Statement on San Diego City Council Vote to Approve New and Expanded Campland Leases


June 25, 2019

San Diego, Calif.  –  In a 6-3 vote, San Diego City Council voted to approve two new leases for Campland, an RV camping vendor that leases public property in the northeast corner of Mission Bay, despite persistent concerns about water quality, climate resiliency, transparency, accountability, and the necessity of a rushed process in which the mayor’s office negotiated leases with the vendor behind closed doors.

“It was obvious from the questions asked by councilmembers there was a significant level of discomfort with the single sourcing, lack of research on the part of staff to verify cost estimates, and legal concerns around environmental review,” said Chris Redfern, executive director of San Diego Audubon, which manages the ReWild Mission Bay campaign.

As noted in a San Diego Union-Tribune story, the lease deal “settles years of litigation between Campland and the city,” with the leases possibly compelled as a result of the lawsuit settlement, which occurred during closed door session.

The lawsuit settlement was referenced twice as justification for the Campland lease approval by Cybele Thompson, director of the city’s Real Estate Assets Department:

  • When asked by Council President Pro Tem and mayoral candidate Barbara Bry (D-1), “Why couldn’t a consideration have been that we just extend Campland’s current lease in their existing parcel until we have long-term plans for the park, and let them run the [other] existing RV park? Was that ever a consideration?” Thompson replied, “The reason is it wouldn’t have settled the litigation.” Noting her concern with Thompson’s answer, Bry added, “That’s important.”
  • In response to a question from Councilmember Monica Montgomery (D-4) about why a Request for Proposal (RFP) was not released, and what criteria was used to conclude Campland was the only lessee qualified to manage the Mission Bay RV Resort upon the current operator’s departure on June 30, Thompson said, “No other lessee would be able to waive the litigation we have.”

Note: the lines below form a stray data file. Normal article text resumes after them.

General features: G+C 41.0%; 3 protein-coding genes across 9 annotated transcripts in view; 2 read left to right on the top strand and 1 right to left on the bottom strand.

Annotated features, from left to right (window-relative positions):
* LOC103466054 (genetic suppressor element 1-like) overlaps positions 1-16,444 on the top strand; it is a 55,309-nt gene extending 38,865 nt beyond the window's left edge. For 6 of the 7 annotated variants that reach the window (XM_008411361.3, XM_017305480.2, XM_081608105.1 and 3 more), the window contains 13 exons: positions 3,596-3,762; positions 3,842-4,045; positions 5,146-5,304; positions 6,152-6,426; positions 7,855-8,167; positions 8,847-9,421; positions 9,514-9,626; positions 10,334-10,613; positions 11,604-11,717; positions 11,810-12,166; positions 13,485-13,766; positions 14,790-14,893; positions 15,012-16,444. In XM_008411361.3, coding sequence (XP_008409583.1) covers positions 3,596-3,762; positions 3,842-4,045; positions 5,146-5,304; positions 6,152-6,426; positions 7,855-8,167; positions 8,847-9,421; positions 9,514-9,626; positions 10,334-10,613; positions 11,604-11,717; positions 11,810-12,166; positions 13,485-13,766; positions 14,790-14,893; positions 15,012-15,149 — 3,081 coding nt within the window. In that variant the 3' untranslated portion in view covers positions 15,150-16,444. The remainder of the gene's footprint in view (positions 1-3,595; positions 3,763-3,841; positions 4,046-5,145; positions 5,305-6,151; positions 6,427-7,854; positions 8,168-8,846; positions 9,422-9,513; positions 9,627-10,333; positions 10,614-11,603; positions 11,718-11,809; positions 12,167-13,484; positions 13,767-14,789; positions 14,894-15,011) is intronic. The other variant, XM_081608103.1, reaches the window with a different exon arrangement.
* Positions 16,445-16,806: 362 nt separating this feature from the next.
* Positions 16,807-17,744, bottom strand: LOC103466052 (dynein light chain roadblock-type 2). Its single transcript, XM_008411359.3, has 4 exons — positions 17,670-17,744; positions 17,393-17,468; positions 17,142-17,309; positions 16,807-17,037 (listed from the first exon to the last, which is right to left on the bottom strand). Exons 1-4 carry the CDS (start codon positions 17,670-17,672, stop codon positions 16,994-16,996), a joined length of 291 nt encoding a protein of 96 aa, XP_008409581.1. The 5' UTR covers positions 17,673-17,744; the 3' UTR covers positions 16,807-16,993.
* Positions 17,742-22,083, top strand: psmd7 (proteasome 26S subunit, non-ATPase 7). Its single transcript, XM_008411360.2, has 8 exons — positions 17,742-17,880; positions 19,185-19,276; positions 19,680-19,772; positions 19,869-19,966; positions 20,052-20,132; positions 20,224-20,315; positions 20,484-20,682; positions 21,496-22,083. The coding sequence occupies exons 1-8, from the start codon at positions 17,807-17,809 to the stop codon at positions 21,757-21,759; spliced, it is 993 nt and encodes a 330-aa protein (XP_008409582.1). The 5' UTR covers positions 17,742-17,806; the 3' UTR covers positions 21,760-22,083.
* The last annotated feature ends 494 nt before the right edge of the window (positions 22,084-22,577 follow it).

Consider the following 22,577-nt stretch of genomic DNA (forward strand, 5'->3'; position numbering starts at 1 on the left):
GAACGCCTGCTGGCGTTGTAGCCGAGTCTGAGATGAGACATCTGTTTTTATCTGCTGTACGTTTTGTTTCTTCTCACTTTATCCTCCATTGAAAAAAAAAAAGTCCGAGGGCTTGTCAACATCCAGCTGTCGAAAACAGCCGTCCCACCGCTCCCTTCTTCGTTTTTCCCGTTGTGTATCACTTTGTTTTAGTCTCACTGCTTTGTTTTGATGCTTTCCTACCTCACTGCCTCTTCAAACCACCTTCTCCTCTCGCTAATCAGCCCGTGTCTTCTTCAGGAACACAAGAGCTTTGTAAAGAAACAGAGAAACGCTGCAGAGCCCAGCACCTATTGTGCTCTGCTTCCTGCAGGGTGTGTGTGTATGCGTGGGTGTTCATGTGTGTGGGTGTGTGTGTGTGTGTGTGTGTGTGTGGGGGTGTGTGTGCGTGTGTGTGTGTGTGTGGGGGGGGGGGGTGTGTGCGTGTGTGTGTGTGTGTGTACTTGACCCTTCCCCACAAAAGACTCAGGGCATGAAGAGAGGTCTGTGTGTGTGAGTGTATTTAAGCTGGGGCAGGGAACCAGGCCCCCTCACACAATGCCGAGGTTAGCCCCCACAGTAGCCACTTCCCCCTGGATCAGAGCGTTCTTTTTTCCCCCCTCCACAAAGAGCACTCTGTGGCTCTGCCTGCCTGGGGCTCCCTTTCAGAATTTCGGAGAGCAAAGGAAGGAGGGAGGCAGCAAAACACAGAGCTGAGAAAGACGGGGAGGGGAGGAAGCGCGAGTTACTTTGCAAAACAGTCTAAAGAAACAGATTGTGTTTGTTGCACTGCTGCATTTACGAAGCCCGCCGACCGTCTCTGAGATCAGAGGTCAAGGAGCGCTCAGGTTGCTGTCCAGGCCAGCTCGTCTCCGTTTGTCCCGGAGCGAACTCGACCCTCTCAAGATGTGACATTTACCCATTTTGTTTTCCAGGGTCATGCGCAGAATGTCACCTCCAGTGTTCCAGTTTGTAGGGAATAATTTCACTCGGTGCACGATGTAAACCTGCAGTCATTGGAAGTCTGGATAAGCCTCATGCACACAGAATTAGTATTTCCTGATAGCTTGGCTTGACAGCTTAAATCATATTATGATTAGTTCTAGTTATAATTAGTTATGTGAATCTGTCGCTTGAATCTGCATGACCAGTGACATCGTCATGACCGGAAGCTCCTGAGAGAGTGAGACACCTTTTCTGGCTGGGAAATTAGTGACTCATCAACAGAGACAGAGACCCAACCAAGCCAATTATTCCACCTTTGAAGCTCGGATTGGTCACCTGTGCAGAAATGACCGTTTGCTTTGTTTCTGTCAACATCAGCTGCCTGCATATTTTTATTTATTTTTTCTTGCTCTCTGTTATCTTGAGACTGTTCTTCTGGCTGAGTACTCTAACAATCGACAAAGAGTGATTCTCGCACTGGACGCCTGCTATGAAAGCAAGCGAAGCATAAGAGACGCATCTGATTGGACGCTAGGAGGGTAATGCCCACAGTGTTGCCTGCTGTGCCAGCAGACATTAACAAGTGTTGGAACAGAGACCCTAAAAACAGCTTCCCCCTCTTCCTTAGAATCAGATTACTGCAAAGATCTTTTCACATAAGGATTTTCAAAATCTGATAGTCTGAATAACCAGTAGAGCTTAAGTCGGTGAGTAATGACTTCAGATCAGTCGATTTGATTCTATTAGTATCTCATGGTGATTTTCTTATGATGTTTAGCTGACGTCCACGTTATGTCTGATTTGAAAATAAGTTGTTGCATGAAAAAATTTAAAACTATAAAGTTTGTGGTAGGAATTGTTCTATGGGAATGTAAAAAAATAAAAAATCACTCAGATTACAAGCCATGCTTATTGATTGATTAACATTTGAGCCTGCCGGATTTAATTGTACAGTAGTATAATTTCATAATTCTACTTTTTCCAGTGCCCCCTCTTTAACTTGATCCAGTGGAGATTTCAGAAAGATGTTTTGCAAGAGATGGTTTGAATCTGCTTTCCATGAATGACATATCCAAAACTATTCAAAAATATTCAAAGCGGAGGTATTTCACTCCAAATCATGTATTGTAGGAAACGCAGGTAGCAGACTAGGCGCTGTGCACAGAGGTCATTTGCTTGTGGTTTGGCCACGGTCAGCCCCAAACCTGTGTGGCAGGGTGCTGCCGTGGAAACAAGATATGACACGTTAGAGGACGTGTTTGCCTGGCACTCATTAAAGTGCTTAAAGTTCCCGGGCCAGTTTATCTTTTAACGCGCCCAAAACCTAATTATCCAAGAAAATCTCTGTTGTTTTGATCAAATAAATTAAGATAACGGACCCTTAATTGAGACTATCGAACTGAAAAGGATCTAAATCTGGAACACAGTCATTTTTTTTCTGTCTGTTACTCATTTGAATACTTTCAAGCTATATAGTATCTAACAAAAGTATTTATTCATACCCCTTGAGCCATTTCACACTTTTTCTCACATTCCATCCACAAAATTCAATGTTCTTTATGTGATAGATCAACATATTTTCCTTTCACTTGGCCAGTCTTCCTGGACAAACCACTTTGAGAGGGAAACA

Redfern seized upon the lack of transparency. “By allowing lease agreements to be bound up within a confidential settlement agreement, the city has been complicit in an end-run around the public planning process, and disenfranchised valued stakeholders and the public at large.”

Ultimately, councilmembers Jennifer Campbell (D-2), Chris Ward (D-3), Montgomery, Mark Kersey (D-5), Chris Cate (D-6) and Scott Sherman (D-7) voted in favor of the lease agreements.

Council President Georgette Gómez (D-9), Council President Pro Tem Bry, and Councilmember Vivian Moreno (D-8) voted against the proposal. Moreno similarly opposed the measure at the June 12 meeting of the Land Use and Housing committee, which she chairs.

“While we were disappointed with the council’s decision, we were pleased the council president voted no and noted her concerns over transparency,” said Redfern. “And we’re pleased councilmembers Moreno and Bry support seeing the city’s De Anza Revitalization Plan, including a full analysis of ReWild Mission Bay’s ‘Wildest’ alternative.”

According to Andrew Meyer, director of conservation for San Diego Audubon, “Councilmembers Bry and Montgomery asked great questions that struck at the opaque heart of this deal. City representatives admitted this deal settles existing litigation between Campland and the city, even though that information has not been formally shared with the public.”

“What the public learned is you have to sue the city for millions of dollars to get on equal footing with this vendor,” said Meyer. “These leases postpone needed environmental benefits to all the users of Mission Bay who want cleaner water, better access to our shoreline, and sea level rise resilience from our public park.”

San Diego Audubon restoration manager Megan Flaherty said, “Wetland restoration was called for 25 years ago in the master plan. The city is just kicking the can down the road when what we need is a forward-thinking vision for how our public parks can provide critical benefits for all of us.”

The ReWild Mission Bay Wetlands Restoration Feasibility Study was undertaken with the blessing of San Diego city leaders in 2014, in partnership with UCSD, California State Coastal Conservancy and U.S. Fish and Wildlife Service, and made available at the ReWild Mission Bay website in the fall of 2018.

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ReWild Mission Bay is a project of the San Diego Audubon Society and our coalition partners to enhance and restore wetlands in the northeast corner of Mission Bay, thereby creating new opportunities for wildlife to thrive, and for San Diegans to enjoy nature in our collective backyard.